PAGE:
well, I know I´m alluding to a special issue here..
but I really would want to know these levels from back then.
Anybody from the 70s around who`d been finishing those records back then...?
horizon
Thread Starter
#8
29th January 2013
Old 29th January 2013
  #8
Gear maniac
 
Joined: Oct 2009
Posts: 234

Thread Starter
(additional)
as our level nowadays is 0dBFS or maybe -0,1 dBFS everyone is trying to stick to, I would want to know what was their "standard level" back then they all stuck to. -5 dBFS..?
really would be interested in that..
I listened to several 70s records and they all seem to have an equal level.
#9
29th January 2013
Old 29th January 2013
  #9
Gear addict
 
Joined: Mar 2010
Location: UK
Posts: 347

The peak level is not really important if you want a 70s sound - just back off on any digital limiting - let the transients and loud sections go as high as you like - and drop the overall level down to allow for that.

Quote:
Originally Posted by horizon View Post
in the 70s
Quote:
-4dBFS or -5dBFS
Also, you may want to consider what that means first!
#10
29th January 2013
Old 29th January 2013
  #10
Lives for gear
 
Joined: Feb 2009
Location: Slovenia
Posts: 1,253
My Studio

dBFS in 70's?
AFAIK there were some classical recordings done in digital, but they all ended in analog formats, so you can't really refer to the Ful Scale.
horizon
Thread Starter
#11
30th January 2013
Old 30th January 2013
  #11
Gear maniac
 
Joined: Oct 2009
Posts: 234

Thread Starter
Quote:
Originally Posted by jetam View Post
dBFS in 70's?
AFAIK there were some classical recordings done in digital, but they all ended in analog formats, so you can't really refer to the Ful Scale.
Yeah, that was the wrong term - my apologies
It was meant for the general output level of a record.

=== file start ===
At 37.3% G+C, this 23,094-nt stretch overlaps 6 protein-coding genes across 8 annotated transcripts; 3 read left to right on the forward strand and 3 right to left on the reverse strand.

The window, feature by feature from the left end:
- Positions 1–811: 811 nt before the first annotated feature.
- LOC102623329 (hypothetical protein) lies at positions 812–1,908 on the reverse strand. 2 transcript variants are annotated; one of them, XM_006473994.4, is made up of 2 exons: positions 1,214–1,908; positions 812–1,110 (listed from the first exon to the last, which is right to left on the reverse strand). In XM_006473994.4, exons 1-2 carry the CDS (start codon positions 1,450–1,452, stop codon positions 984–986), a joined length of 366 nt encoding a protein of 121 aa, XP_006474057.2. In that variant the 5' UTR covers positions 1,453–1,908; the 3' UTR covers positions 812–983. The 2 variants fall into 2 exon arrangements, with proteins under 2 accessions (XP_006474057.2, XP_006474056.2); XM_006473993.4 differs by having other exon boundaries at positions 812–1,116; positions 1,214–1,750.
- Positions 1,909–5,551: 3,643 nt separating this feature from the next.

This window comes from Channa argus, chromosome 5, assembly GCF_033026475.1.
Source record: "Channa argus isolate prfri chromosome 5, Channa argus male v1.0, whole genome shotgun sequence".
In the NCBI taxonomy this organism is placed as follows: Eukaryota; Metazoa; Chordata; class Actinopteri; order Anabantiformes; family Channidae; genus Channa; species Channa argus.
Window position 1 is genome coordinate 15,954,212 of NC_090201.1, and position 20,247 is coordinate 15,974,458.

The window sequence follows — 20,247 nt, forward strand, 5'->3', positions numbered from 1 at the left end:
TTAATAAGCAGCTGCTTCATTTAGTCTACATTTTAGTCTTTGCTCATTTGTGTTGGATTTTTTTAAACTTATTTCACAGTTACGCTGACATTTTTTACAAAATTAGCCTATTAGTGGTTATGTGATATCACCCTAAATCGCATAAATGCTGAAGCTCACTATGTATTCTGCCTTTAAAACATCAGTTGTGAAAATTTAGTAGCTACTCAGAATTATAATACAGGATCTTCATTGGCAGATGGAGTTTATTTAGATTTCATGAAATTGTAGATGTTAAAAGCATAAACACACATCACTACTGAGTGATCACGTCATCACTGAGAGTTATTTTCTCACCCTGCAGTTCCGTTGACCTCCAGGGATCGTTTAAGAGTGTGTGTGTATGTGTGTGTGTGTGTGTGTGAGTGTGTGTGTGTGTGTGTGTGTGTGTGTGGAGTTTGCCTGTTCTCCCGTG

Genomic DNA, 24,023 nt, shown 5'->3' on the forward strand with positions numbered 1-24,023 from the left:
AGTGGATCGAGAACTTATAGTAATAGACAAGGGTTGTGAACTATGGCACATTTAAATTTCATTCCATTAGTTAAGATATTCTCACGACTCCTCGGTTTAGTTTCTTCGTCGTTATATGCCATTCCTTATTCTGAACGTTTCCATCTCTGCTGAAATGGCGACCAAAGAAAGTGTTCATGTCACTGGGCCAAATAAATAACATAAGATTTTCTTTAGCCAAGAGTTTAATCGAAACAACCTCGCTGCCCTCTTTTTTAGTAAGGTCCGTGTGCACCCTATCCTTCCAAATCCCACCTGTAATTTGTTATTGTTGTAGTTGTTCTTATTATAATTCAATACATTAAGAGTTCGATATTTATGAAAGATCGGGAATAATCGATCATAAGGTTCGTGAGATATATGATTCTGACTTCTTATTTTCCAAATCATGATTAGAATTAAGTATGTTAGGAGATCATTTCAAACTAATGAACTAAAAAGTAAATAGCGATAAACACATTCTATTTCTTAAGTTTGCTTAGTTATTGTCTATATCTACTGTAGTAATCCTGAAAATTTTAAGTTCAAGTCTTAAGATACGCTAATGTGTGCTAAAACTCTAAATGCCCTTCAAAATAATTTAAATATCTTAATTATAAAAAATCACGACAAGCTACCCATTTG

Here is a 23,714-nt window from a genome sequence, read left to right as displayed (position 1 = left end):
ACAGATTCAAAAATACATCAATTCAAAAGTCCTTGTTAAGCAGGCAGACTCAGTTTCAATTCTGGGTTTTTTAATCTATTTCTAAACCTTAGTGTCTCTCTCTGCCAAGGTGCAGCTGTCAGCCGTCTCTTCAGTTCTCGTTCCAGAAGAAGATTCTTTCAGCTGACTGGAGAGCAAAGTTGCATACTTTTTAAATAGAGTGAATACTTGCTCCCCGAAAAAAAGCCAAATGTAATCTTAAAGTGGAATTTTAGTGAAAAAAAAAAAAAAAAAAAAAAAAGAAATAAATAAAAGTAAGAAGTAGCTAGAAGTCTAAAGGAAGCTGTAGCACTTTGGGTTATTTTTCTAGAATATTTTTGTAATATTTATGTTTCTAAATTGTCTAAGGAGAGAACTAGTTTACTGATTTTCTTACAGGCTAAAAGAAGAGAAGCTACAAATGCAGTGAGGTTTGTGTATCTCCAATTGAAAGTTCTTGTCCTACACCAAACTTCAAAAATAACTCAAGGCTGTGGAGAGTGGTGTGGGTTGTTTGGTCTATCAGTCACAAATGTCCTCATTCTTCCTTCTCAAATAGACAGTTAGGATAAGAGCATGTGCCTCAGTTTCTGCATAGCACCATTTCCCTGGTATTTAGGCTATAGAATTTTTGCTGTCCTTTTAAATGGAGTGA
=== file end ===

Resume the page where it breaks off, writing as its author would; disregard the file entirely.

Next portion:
horizon
Thread Starter
#12
30th January 2013
Old 30th January 2013
  #12
Gear maniac
 
Joined: Oct 2009
Posts: 234

Thread Starter
Quote:
Originally Posted by haberdasher View Post
The peak level is not really important if you want a 70s sound - just back off on any digital limiting - let the transients and loud sections go as high as you like - and drop the overall level down to allow for that.

with back off and drop the overall level you mean put down the output level on the limiter or do you mean something else...?
#13
30th January 2013
Old 30th January 2013
  #13
Gear addict
 
Joined: Mar 2010
Location: UK
Posts: 347

I would try lowering the level of audio before it reaches the limiter rather than afterwards. If you do that, you will get the same(ish) loudness but with fuller transients, so they may sound more real/better. (I'm assuming it's a digital lookahead/brickwall limiter)

Lowering the output of a limiter means you get the same modern limited sound but quieter. That kind of limiting didn't exist in the '70s and so neither did that sound!
horizon
Thread Starter
#14
30th January 2013
Old 30th January 2013
  #14
Gear maniac
 
Joined: Oct 2009
Posts: 234

Thread Starter
Quote:
Originally Posted by haberdasher View Post